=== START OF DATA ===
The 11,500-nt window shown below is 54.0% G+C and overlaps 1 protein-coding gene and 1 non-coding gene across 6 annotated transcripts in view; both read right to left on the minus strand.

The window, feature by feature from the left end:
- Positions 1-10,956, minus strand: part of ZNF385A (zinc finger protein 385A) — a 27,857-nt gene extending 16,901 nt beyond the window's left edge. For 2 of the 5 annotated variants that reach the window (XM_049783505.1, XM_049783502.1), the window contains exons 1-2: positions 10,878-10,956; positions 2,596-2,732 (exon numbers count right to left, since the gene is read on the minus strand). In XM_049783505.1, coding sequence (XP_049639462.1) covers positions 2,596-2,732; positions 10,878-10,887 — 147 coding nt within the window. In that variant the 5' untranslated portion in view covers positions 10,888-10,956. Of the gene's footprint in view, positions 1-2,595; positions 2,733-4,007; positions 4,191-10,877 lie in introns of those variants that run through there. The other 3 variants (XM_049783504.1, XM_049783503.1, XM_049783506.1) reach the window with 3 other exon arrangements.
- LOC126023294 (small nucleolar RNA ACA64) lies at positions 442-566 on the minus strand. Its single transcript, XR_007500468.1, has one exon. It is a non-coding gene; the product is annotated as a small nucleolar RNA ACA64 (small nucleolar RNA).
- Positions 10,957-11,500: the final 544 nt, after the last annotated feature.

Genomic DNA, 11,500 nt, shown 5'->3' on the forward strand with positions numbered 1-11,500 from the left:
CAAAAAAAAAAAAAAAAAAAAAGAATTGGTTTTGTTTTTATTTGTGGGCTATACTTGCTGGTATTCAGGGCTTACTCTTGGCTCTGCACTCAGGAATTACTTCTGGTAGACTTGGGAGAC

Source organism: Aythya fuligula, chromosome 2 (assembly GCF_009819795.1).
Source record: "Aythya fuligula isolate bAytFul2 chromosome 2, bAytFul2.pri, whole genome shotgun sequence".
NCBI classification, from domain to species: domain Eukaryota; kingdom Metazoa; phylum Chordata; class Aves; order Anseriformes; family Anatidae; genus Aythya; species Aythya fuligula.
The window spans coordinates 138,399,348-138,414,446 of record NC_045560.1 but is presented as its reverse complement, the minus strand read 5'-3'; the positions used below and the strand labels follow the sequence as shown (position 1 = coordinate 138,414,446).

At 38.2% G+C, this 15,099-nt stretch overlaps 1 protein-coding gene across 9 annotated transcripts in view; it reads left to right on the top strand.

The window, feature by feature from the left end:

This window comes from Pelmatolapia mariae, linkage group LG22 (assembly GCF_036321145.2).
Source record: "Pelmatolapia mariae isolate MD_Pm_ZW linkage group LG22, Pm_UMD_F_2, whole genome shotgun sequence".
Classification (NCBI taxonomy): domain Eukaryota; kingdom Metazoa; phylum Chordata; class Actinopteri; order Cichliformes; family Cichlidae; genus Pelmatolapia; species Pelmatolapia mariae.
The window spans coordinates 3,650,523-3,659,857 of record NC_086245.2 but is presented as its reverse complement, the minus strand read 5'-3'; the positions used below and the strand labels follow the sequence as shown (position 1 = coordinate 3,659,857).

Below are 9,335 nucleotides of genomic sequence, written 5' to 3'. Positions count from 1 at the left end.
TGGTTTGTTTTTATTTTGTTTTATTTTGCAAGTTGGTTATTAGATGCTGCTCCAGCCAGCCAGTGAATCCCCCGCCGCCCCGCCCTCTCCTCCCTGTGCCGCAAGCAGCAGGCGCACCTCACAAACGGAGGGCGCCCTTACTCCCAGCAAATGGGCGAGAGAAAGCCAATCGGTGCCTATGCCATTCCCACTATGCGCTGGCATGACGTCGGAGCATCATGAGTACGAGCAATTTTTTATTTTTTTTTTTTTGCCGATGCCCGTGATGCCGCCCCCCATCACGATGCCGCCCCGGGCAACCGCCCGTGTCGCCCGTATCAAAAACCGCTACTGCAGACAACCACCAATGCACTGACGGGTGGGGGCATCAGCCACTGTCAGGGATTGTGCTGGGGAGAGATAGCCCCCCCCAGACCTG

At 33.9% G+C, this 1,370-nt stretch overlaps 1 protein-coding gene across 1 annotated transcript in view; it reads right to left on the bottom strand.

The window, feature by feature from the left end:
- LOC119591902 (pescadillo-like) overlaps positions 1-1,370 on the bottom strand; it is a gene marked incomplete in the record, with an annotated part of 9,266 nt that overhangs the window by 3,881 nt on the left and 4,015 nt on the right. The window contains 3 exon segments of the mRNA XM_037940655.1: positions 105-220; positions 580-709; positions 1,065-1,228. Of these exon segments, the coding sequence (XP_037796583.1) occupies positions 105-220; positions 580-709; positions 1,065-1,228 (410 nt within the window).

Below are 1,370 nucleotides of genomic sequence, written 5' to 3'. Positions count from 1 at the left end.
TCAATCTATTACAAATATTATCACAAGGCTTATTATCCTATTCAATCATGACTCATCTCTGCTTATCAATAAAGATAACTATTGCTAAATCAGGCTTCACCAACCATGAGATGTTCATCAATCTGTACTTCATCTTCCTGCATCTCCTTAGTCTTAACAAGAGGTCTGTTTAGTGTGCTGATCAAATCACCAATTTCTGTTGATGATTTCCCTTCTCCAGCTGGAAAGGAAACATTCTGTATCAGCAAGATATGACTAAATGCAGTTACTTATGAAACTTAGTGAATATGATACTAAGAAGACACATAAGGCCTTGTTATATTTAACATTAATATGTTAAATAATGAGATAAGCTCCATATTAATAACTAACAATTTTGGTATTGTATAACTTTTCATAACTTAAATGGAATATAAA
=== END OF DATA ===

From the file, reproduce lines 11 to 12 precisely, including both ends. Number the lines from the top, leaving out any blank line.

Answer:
The window spans coordinates 138,399,348-138,414,446 of record NC_045560.1 but is presented as its reverse complement, the minus strand read 5'-3'; the positions used below and the strand labels follow the sequence as shown (position 1 = coordinate 138,414,446).

At 38.2% G+C, this 15,099-nt stretch overlaps 1 protein-coding gene across 9 annotated transcripts in view; it reads left to right on the top strand.